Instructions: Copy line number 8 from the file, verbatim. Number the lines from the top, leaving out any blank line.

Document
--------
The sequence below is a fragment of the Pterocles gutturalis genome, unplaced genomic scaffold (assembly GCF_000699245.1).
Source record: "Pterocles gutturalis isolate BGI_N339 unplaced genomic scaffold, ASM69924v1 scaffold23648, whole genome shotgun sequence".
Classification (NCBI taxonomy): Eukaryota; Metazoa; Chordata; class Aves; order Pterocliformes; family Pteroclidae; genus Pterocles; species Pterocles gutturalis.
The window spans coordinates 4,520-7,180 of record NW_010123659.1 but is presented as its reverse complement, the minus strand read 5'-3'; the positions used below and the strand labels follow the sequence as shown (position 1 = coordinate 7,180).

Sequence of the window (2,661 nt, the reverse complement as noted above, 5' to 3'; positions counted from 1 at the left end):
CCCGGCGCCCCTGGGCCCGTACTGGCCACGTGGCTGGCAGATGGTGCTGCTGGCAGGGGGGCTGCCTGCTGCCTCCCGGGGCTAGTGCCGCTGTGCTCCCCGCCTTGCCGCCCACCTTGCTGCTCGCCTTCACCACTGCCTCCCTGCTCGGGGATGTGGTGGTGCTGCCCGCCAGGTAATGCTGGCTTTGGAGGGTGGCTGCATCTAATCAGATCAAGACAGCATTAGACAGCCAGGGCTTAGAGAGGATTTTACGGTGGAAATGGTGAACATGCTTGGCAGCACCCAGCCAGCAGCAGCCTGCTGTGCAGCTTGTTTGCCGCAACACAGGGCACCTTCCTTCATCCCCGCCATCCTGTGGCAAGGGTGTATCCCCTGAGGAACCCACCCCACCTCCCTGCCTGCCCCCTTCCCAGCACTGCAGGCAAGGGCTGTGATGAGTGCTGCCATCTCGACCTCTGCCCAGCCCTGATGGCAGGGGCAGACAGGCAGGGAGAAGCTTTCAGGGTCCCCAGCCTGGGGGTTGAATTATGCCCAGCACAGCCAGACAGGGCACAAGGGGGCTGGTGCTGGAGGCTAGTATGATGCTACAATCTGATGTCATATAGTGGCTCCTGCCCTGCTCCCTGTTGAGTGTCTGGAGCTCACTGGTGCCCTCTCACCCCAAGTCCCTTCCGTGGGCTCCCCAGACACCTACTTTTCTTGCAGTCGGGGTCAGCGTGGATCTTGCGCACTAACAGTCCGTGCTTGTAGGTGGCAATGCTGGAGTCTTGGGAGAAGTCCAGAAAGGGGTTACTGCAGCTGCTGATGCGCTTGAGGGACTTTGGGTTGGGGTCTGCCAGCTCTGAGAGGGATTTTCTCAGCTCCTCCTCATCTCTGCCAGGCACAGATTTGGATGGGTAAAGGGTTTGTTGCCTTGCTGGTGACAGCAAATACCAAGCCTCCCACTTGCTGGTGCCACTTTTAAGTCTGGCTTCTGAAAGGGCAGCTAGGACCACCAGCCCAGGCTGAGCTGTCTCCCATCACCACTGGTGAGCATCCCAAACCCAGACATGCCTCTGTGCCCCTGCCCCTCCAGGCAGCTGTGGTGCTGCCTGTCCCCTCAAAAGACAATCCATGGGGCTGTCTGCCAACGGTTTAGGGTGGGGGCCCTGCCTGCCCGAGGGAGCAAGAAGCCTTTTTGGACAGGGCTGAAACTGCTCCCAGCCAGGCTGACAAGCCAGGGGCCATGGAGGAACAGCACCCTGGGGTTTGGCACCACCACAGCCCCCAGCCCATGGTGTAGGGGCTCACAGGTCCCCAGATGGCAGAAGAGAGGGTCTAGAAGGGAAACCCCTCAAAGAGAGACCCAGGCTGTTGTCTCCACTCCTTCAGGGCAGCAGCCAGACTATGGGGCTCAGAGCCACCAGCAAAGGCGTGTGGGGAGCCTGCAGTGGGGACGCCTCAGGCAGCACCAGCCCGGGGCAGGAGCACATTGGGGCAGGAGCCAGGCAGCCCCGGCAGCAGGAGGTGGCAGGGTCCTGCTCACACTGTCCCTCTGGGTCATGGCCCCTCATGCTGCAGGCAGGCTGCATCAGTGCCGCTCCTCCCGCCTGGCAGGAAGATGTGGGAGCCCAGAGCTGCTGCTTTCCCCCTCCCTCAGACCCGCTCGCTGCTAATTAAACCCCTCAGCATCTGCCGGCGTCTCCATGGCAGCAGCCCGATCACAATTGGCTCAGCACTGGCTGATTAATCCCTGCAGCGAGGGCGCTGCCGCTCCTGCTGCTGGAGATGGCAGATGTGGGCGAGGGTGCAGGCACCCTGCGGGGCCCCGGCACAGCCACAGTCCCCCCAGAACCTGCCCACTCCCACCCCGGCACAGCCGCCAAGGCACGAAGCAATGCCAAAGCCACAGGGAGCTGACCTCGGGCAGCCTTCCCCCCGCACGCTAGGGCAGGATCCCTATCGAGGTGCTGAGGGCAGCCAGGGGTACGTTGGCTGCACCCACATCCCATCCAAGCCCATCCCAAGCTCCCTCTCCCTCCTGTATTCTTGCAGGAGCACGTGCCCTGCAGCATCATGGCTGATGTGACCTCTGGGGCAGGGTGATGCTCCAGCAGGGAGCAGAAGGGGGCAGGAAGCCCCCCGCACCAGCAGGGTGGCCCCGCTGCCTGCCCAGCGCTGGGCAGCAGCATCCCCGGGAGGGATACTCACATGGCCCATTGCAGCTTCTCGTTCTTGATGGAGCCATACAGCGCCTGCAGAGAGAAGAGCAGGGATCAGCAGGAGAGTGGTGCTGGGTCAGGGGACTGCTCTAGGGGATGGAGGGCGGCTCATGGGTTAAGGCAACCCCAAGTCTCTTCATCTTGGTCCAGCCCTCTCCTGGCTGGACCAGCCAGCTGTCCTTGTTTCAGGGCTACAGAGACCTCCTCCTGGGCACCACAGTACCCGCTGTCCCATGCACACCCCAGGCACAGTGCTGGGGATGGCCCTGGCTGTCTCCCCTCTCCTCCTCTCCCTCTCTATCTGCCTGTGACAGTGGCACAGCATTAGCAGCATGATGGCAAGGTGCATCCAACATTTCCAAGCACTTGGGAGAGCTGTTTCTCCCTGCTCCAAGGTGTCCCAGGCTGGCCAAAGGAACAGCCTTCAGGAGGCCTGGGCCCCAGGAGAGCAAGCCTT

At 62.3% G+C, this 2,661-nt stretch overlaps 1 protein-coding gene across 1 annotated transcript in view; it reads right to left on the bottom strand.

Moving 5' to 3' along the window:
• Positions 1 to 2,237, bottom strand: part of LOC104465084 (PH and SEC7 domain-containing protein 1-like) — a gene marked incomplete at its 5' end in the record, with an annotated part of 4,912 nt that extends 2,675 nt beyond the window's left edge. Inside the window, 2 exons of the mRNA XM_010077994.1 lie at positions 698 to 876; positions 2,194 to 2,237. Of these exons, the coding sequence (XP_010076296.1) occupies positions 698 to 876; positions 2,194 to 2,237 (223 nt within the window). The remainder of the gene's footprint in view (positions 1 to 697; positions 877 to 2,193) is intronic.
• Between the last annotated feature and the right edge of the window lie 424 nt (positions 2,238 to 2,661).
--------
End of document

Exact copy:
Moving 5' to 3' along the window: